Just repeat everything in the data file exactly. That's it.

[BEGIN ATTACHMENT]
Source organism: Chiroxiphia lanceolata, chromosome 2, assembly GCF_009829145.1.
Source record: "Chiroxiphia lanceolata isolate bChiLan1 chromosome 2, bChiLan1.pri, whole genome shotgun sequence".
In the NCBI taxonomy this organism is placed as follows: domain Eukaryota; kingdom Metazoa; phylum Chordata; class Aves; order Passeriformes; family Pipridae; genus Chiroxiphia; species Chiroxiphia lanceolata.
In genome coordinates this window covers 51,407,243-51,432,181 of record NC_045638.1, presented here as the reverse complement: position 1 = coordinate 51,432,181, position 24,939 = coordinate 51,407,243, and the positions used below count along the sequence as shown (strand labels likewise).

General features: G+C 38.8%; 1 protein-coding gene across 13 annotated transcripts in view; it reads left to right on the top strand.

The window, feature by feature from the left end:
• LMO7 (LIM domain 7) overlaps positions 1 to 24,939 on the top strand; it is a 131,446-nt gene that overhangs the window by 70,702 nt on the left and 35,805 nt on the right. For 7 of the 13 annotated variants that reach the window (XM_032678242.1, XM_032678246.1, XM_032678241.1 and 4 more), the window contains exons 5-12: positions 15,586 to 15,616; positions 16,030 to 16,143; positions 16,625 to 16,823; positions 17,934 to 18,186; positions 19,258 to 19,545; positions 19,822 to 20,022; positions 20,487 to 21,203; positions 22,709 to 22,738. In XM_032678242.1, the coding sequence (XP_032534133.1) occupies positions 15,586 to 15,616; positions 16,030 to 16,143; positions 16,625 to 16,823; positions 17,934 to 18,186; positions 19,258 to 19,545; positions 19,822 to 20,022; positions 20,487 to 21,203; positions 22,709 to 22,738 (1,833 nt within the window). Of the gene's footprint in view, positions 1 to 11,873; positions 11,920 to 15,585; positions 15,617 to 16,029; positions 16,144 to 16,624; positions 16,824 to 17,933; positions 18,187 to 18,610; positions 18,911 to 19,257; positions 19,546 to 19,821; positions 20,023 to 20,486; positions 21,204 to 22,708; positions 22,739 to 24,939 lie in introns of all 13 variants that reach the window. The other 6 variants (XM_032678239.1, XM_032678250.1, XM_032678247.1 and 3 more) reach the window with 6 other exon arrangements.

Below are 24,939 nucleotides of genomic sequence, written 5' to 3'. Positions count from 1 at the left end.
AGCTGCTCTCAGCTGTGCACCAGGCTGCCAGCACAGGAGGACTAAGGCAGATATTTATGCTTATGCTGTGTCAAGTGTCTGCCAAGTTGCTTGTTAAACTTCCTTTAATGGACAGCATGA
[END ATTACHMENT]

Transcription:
Source organism: Chiroxiphia lanceolata, chromosome 2, assembly GCF_009829145.1.
Source record: "Chiroxiphia lanceolata isolate bChiLan1 chromosome 2, bChiLan1.pri, whole genome shotgun sequence".
In the NCBI taxonomy this organism is placed as follows: domain Eukaryota; kingdom Metazoa; phylum Chordata; class Aves; order Passeriformes; family Pipridae; genus Chiroxiphia; species Chiroxiphia lanceolata.
In genome coordinates this window covers 51,407,243-51,432,181 of record NC_045638.1, presented here as the reverse complement: position 1 = coordinate 51,432,181, position 24,939 = coordinate 51,407,243, and the positions used below count along the sequence as shown (strand labels likewise).

General features: G+C 38.8%; 1 protein-coding gene across 13 annotated transcripts in view; it reads left to right on the top strand.

The window, feature by feature from the left end:
• LMO7 (LIM domain 7) overlaps positions 1 to 24,939 on the top strand; it is a 131,446-nt gene that overhangs the window by 70,702 nt on the left and 35,805 nt on the right. For 7 of the 13 annotated variants that reach the window (XM_032678242.1, XM_032678246.1, XM_032678241.1 and 4 more), the window contains exons 5-12: positions 15,586 to 15,616; positions 16,030 to 16,143; positions 16,625 to 16,823; positions 17,934 to 18,186; positions 19,258 to 19,545; positions 19,822 to 20,022; positions 20,487 to 21,203; positions 22,709 to 22,738. In XM_032678242.1, the coding sequence (XP_032534133.1) occupies positions 15,586 to 15,616; positions 16,030 to 16,143; positions 16,625 to 16,823; positions 17,934 to 18,186; positions 19,258 to 19,545; positions 19,822 to 20,022; positions 20,487 to 21,203; positions 22,709 to 22,738 (1,833 nt within the window). Of the gene's footprint in view, positions 1 to 11,873; positions 11,920 to 15,585; positions 15,617 to 16,029; positions 16,144 to 16,624; positions 16,824 to 17,933; positions 18,187 to 18,610; positions 18,911 to 19,257; positions 19,546 to 19,821; positions 20,023 to 20,486; positions 21,204 to 22,708; positions 22,739 to 24,939 lie in introns of all 13 variants that reach the window. The other 6 variants (XM_032678239.1, XM_032678250.1, XM_032678247.1 and 3 more) reach the window with 6 other exon arrangements.

Below are 24,939 nucleotides of genomic sequence, written 5' to 3'. Positions count from 1 at the left end.
AGCTGCTCTCAGCTGTGCACCAGGCTGCCAGCACAGGAGGACTAAGGCAGATATTTATGCTTATGCTGTGTCAAGTGTCTGCCAAGTTGCTTGTTAAACTTCCTTTAATGGACAGCATGA